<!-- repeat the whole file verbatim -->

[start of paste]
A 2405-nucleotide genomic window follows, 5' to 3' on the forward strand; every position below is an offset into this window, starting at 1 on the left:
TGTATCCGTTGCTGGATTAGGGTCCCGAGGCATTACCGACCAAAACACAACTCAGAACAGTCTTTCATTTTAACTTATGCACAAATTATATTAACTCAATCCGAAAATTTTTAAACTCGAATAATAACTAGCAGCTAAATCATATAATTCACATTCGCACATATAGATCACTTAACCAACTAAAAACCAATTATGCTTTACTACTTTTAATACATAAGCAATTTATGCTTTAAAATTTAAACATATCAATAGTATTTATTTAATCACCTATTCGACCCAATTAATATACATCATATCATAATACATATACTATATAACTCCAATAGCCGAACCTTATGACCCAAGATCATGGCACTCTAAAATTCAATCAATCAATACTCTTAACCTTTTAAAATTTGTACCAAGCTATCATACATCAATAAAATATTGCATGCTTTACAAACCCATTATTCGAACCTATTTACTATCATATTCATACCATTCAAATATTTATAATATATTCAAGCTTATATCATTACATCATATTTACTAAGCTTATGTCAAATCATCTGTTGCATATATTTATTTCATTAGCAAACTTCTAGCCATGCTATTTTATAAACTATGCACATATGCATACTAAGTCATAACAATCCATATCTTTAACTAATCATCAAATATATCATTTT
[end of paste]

A 2405-nucleotide genomic window follows, 5' to 3' on the forward strand; every position below is an offset into this window, starting at 1 on the left:
TGTATCCGTTGCTGGATTAGGGTCCCGAGGCATTACCGACCAAAACACAACTCAGAACAGTCTTTCATTTTAACTTATGCACAAATTATATTAACTCAATCCGAAAATTTTTAAACTCGAATAATAACTAGCAGCTAAATCATATAATTCACATTCGCACATATAGATCACTTAACCAACTAAAAACCAATTATGCTTTACTACTTTTAATACATAAGCAATTTATGCTTTAAAATTTAAACATATCAATAGTATTTATTTAATCACCTATTCGACCCAATTAATATACATCATATCATAATACATATACTATATAACTCCAATAGCCGAACCTTATGACCCAAGATCATGGCACTCTAAAATTCAATCAATCAATACTCTTAACCTTTTAAAATTTGTACCAAGCTATCATACATCAATAAAATATTGCATGCTTTACAAACCCATTATTCGAACCTATTTACTATCATATTCATACCATTCAAATATTTATAATATATTCAAGCTTATATCATTACATCATATTTACTAAGCTTATGTCAAATCATCTGTTGCATATATTTATTTCATTAGCAAACTTCTAGCCATGCTATTTTATAAACTATGCACATATGCATACTAAGTCATAACAATCCATATCTTTAACTAATCATCAAATATATCATTTT